ReadMe.txt   [plain text]

ReadMe About mDNSPosix

mDNSPosix is a port of Apple's Multicast DNS and DNS Service Discovery
code to Posix platforms.

Multicast DNS and DNS Service Discovery are technologies that allow you
to register IP-based services and browse the network for those services.
For more information about mDNS, see the mDNS web site.


Multicast DNS is part of a family of technologies resulting from the
efforts of the IETF Zeroconf working group.  For information about
other Zeroconf technologies, see the Zeroconf web site.


Apple uses the trade mark "Bonjour" to describe our implementation of
Zeroconf technologies.  This sample is designed to show how easy it is
to make a device "Bonjour compatible".

The "Bonjour" trade mark can also be licensed at no charge for
inclusion on your own products, packaging, manuals, promotional
materials, or web site. For details and licensing terms, see


The code in this sample was compiled and tested on Mac OS X (10.1.x,
10.2, 10.3), Solaris (SunOS 5.8), Linux (Redhat 2.4.9-21, Fedora Core 1), 
and OpenBSD (2.9). YMMV.

Packing List

The sample uses the following directories:

o mDNSCore -- A directory containing the core mDNS code.  This code
  is written in pure ANSI C and has proved to be very portable.
  Every platform needs this core protocol engine code.

o mDNSShared -- A directory containing useful code that's not core to
  the main protocol engine itself, but nonetheless useful, and used by
  more than one (but not necessarily all) platforms.

o mDNSPosix -- The files that are specific to Posix platforms: Linux,
  Solaris, FreeBSD, NetBSD, OpenBSD, etc. This code will also work on
  OS X, though that's not its primary purpose.

o Clients -- Example client code showing how to use the API to the
  services provided by the daemon.

Building the Code

The sample does not use autoconf technology, primarily because I didn't
want to delay shipping while I learnt how to use it.  Thus the code
builds using a very simple make file.  To build the sample you should
cd to the mDNSPosix directory and type "make os=myos", e.g.

    make os=panther

For Linux you would change that to:

    make os=linux

There are definitions for each of the platforms I ported to.  If you're
porting to any other platform please add appropriate definitions for it
and send us the diffs so they can be incorporated into the main

Using the Sample
When you compile, you will get:

o Main products for general-purpose use (e.g. on a desktop computer):
  - mdnsd
  - libmdns
  - nss_mdns (See nss_ReadMe.txt for important information about nss_mdns)

o Standalone products for dedicated devices (printer, network camera, etc.)
  - mDNSClientPosix
  - mDNSResponderPosix
  - mDNSProxyResponderPosix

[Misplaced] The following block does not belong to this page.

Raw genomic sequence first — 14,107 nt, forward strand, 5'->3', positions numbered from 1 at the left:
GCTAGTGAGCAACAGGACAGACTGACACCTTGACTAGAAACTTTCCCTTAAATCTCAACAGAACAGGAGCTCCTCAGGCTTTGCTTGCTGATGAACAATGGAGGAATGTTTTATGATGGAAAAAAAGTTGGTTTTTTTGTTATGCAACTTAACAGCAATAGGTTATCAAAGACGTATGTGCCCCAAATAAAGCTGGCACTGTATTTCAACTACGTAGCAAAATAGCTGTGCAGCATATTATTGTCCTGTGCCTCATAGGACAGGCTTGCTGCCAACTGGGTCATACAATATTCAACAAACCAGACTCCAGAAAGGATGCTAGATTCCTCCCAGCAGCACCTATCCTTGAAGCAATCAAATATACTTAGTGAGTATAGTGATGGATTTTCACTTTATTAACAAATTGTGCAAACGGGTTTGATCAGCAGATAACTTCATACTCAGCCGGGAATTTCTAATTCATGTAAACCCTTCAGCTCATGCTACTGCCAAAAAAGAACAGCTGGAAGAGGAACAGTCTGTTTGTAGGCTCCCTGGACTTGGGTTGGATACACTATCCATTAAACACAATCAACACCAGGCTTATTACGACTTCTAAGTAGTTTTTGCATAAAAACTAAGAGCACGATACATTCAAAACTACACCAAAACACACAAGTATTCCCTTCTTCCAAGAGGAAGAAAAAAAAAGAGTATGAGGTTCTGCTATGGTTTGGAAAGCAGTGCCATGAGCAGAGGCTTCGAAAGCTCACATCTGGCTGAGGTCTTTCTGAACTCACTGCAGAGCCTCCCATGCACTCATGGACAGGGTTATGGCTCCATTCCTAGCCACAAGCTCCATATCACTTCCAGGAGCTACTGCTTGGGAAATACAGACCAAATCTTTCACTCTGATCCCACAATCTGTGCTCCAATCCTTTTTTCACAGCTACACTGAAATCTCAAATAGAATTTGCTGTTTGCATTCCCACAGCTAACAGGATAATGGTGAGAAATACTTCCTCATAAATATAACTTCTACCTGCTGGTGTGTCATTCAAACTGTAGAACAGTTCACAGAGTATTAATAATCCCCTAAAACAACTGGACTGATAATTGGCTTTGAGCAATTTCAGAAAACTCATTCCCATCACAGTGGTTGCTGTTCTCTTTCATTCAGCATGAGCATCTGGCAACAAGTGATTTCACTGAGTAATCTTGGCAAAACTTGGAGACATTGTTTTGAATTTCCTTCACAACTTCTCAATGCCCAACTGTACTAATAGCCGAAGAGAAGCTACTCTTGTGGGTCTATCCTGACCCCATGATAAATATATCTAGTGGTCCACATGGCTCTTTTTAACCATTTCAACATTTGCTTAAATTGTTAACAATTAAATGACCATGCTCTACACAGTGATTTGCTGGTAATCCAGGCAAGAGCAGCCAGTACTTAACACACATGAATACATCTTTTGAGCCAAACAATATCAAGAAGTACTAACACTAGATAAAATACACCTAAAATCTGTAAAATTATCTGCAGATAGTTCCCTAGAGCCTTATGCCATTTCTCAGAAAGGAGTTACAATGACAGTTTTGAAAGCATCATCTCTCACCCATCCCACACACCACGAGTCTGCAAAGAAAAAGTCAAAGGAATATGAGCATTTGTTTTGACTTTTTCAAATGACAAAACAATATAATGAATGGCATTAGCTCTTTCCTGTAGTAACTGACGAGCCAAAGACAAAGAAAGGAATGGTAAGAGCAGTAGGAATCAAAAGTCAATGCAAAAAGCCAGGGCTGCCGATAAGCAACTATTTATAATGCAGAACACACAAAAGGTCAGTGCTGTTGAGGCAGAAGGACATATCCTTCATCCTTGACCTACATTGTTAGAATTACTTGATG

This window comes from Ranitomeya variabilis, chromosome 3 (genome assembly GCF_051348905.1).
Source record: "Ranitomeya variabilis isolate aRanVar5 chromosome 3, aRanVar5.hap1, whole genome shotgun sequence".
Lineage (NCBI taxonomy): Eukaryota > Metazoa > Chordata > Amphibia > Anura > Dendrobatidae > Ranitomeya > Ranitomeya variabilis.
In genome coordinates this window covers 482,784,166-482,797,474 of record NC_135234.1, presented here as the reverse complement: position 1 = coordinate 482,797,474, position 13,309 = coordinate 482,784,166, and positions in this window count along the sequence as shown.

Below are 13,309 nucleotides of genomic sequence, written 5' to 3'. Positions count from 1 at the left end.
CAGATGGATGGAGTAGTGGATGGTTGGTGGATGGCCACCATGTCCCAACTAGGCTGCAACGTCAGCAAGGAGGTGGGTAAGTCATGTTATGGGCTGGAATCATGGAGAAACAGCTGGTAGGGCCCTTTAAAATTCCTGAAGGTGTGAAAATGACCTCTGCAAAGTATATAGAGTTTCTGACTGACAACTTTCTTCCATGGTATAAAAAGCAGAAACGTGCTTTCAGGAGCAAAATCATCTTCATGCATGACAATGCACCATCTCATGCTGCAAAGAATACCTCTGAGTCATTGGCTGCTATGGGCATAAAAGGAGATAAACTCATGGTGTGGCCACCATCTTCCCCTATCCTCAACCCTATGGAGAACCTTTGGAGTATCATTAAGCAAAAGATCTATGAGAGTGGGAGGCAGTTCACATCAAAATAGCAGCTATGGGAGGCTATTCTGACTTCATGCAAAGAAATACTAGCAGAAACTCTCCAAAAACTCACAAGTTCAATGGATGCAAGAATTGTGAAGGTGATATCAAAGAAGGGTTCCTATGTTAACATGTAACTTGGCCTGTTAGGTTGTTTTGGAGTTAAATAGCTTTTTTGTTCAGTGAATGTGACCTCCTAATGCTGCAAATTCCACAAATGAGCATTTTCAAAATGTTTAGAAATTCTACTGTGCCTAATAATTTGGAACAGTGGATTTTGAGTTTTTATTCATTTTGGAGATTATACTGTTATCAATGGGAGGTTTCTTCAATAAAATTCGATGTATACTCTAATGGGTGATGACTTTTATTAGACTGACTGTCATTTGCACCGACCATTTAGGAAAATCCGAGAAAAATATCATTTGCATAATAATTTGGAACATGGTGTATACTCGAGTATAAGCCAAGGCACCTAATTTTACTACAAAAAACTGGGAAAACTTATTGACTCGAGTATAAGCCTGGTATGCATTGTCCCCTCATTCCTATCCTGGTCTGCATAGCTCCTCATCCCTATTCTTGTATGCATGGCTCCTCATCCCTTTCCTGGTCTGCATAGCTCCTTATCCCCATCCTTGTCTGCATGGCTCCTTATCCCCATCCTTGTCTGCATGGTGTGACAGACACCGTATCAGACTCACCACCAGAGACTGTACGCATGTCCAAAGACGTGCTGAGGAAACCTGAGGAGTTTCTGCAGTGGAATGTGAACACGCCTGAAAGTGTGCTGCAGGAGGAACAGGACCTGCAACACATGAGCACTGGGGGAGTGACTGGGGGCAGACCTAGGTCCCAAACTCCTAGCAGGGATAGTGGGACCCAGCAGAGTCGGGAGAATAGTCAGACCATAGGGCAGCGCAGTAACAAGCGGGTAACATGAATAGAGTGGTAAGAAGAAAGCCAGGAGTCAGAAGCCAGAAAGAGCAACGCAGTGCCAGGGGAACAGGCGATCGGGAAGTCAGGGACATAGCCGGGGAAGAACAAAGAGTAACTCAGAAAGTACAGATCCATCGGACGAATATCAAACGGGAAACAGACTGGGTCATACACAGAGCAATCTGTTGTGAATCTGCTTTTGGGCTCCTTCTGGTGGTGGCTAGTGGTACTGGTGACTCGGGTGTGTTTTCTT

o Testing and Debugging tools
  - dns-sd command-line tool (from the "Clients" folder)
  - mDNSNetMonitor
  - mDNSIdentify

As root type "make install" to install eight things:
o mdnsd                   (usually in /usr/sbin)
o libmdns                 (usually in /usr/lib)
o dns_sd.h                (usually in /usr/include)
o startup scripts         (e.g. in /etc/rc.d)
o manual pages            (usually in /usr/share/man)
o dns-sd tool             (usually in /usr/bin)
o nss_mdns                (usually in /lib)
o nss configuration files (usually in /etc)

The "make install" concludes by executing the startup script
(usually "/etc/init.d/mdns start") to start the daemon running.
You shouldn't need to reboot unless you really want to.

Once the daemon is running, you can use the dns-sd test tool
to exercise all the major functionality of the daemon. Running
"dns-sd" with no arguments gives a summary of the available options.
This test tool is also described in detail, with several examples,
in Chapter 6 of the O'Reilly "Zero Configuration Networking" book.

How It Works
                                                   | Client Application |
   +----------------+                              +--------------------+
   |  uds_daemon.c  | <--- Unix Domain Socket ---> |      libmdns       |
   +----------------+                              +--------------------+
   |    mDNSCore    |
   |  mDNSPosix.c   |

mdnsd is divided into three sections.

o mDNSCore is the main protocol engine
o mDNSPosix.c provides the glue it needs to run on a Posix OS
o uds_daemon.c exports a Unix Domain Socket interface to
  the services provided by mDNSCore

Client applications link with the libmdns, which implements the functions
defined in the dns_sd.h header file, and implements the IPC protocol
used to communicate over the Unix Domain Socket interface to the daemon.

Note that, strictly speaking, nss_mdns could be just another client of
mdnsd, linking with libmdns just like any other client. However, because
of its central role in the normal operation of multicast DNS, it is built
and installed along with the other essential system support components.

Clients for Embedded Systems

For small devices with very constrained resources, with a single address
space and (typically) no virtual memory, the uds_daemon.c/UDS/libmdns
layer may be eliminated, and the Client Application may live directly
on top of mDNSCore:

    | Client Application |
    |      mDNSCore      |
    |    mDNSPosix.c     |

Programming to this model is more work, so using the daemon and its
library is recommended if your platform is capable of that.

The runtime behaviour when using the embedded model is as follows:

1. The application calls mDNS_Init, which in turns calls the platform